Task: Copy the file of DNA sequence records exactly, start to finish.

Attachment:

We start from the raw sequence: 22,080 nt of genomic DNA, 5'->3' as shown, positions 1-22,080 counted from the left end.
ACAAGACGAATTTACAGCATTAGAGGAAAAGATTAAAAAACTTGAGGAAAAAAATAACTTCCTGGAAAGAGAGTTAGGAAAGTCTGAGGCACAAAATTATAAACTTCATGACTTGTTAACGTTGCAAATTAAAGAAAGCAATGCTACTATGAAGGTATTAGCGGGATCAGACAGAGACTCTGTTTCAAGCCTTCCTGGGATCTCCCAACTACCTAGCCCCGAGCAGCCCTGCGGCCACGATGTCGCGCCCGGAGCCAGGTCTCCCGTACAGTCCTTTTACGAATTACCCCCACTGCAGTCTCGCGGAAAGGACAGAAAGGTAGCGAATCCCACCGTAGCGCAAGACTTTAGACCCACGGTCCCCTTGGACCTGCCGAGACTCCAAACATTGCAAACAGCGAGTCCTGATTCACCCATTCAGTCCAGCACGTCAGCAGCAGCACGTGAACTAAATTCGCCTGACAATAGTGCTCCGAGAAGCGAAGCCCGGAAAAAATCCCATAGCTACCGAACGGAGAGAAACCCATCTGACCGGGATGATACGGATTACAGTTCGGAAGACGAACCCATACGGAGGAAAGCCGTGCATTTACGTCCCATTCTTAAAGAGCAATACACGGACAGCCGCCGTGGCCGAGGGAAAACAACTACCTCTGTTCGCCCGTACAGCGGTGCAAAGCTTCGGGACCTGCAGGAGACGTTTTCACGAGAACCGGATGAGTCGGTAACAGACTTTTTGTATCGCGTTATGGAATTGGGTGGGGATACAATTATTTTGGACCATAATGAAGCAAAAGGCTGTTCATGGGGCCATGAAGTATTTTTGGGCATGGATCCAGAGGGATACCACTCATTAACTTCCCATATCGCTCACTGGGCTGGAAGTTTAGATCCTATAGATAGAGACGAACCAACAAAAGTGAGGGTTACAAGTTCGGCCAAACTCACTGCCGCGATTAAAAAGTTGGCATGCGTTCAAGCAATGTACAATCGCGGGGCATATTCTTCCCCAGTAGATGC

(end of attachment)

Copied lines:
We start from the raw sequence: 22,080 nt of genomic DNA, 5'->3' as shown, positions 1-22,080 counted from the left end.
ACAAGACGAATTTACAGCATTAGAGGAAAAGATTAAAAAACTTGAGGAAAAAAATAACTTCCTGGAAAGAGAGTTAGGAAAGTCTGAGGCACAAAATTATAAACTTCATGACTTGTTAACGTTGCAAATTAAAGAAAGCAATGCTACTATGAAGGTATTAGCGGGATCAGACAGAGACTCTGTTTCAAGCCTTCCTGGGATCTCCCAACTACCTAGCCCCGAGCAGCCCTGCGGCCACGATGTCGCGCCCGGAGCCAGGTCTCCCGTACAGTCCTTTTACGAATTACCCCCACTGCAGTCTCGCGGAAAGGACAGAAAGGTAGCGAATCCCACCGTAGCGCAAGACTTTAGACCCACGGTCCCCTTGGACCTGCCGAGACTCCAAACATTGCAAACAGCGAGTCCTGATTCACCCATTCAGTCCAGCACGTCAGCAGCAGCACGTGAACTAAATTCGCCTGACAATAGTGCTCCGAGAAGCGAAGCCCGGAAAAAATCCCATAGCTACCGAACGGAGAGAAACCCATCTGACCGGGATGATACGGATTACAGTTCGGAAGACGAACCCATACGGAGGAAAGCCGTGCATTTACGTCCCATTCTTAAAGAGCAATACACGGACAGCCGCCGTGGCCGAGGGAAAACAACTACCTCTGTTCGCCCGTACAGCGGTGCAAAGCTTCGGGACCTGCAGGAGACGTTTTCACGAGAACCGGATGAGTCGGTAACAGACTTTTTGTATCGCGTTATGGAATTGGGTGGGGATACAATTATTTTGGACCATAATGAAGCAAAAGGCTGTTCATGGGGCCATGAAGTATTTTTGGGCATGGATCCAGAGGGATACCACTCATTAACTTCCCATATCGCTCACTGGGCTGGAAGTTTAGATCCTATAGATAGAGACGAACCAACAAAAGTGAGGGTTACAAGTTCGGCCAAACTCACTGCCGCGATTAAAAAGTTGGCATGCGTTCAAGCAATGTACAATCGCGGGGCATATTCTTCCCCAGTAGATGC